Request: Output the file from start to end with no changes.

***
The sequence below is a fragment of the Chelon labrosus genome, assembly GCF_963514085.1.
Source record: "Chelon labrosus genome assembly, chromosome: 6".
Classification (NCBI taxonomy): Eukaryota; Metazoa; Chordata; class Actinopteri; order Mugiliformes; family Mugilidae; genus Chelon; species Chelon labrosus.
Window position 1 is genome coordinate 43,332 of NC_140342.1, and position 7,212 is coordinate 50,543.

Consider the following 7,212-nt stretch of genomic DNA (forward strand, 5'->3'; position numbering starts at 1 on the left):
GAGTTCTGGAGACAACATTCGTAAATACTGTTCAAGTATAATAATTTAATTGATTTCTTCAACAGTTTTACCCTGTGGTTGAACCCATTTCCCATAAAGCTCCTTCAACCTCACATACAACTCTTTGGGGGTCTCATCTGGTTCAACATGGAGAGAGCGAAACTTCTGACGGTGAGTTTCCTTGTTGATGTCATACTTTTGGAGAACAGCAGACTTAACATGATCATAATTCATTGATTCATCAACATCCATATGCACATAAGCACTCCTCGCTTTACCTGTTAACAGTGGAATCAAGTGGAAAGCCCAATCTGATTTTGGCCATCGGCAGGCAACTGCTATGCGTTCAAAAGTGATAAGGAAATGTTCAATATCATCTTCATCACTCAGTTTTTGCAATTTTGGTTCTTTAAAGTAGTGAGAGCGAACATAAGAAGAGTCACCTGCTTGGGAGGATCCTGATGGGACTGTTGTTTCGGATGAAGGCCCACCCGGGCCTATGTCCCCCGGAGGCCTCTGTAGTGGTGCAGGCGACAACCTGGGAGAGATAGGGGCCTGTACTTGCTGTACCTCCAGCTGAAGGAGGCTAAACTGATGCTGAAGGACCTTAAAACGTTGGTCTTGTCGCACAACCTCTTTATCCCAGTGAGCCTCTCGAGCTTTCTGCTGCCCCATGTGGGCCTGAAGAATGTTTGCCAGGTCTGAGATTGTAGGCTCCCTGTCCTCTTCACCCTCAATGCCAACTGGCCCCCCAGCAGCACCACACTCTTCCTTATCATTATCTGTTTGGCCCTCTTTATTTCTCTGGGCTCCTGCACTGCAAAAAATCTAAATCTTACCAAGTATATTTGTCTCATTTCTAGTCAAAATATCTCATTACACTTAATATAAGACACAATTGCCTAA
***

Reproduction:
The sequence below is a fragment of the Chelon labrosus genome, assembly GCF_963514085.1.
Source record: "Chelon labrosus genome assembly, chromosome: 6".
Classification (NCBI taxonomy): Eukaryota; Metazoa; Chordata; class Actinopteri; order Mugiliformes; family Mugilidae; genus Chelon; species Chelon labrosus.
Window position 1 is genome coordinate 43,332 of NC_140342.1, and position 7,212 is coordinate 50,543.

Consider the following 7,212-nt stretch of genomic DNA (forward strand, 5'->3'; position numbering starts at 1 on the left):
GAGTTCTGGAGACAACATTCGTAAATACTGTTCAAGTATAATAATTTAATTGATTTCTTCAACAGTTTTACCCTGTGGTTGAACCCATTTCCCATAAAGCTCCTTCAACCTCACATACAACTCTTTGGGGGTCTCATCTGGTTCAACATGGAGAGAGCGAAACTTCTGACGGTGAGTTTCCTTGTTGATGTCATACTTTTGGAGAACAGCAGACTTAACATGATCATAATTCATTGATTCATCAACATCCATATGCACATAAGCACTCCTCGCTTTACCTGTTAACAGTGGAATCAAGTGGAAAGCCCAATCTGATTTTGGCCATCGGCAGGCAACTGCTATGCGTTCAAAAGTGATAAGGAAATGTTCAATATCATCTTCATCACTCAGTTTTTGCAATTTTGGTTCTTTAAAGTAGTGAGAGCGAACATAAGAAGAGTCACCTGCTTGGGAGGATCCTGATGGGACTGTTGTTTCGGATGAAGGCCCACCCGGGCCTATGTCCCCCGGAGGCCTCTGTAGTGGTGCAGGCGACAACCTGGGAGAGATAGGGGCCTGTACTTGCTGTACCTCCAGCTGAAGGAGGCTAAACTGATGCTGAAGGACCTTAAAACGTTGGTCTTGTCGCACAACCTCTTTATCCCAGTGAGCCTCTCGAGCTTTCTGCTGCCCCATGTGGGCCTGAAGAATGTTTGCCAGGTCTGAGATTGTAGGCTCCCTGTCCTCTTCACCCTCAATGCCAACTGGCCCCCCAGCAGCACCACACTCTTCCTTATCATTATCTGTTTGGCCCTCTTTATTTCTCTGGGCTCCTGCACTGCAAAAAATCTAAATCTTACCAAGTATATTTGTCTCATTTCTAGTCAAAATATCTCATTACACTTAATATAAGACACAATTGCCTAA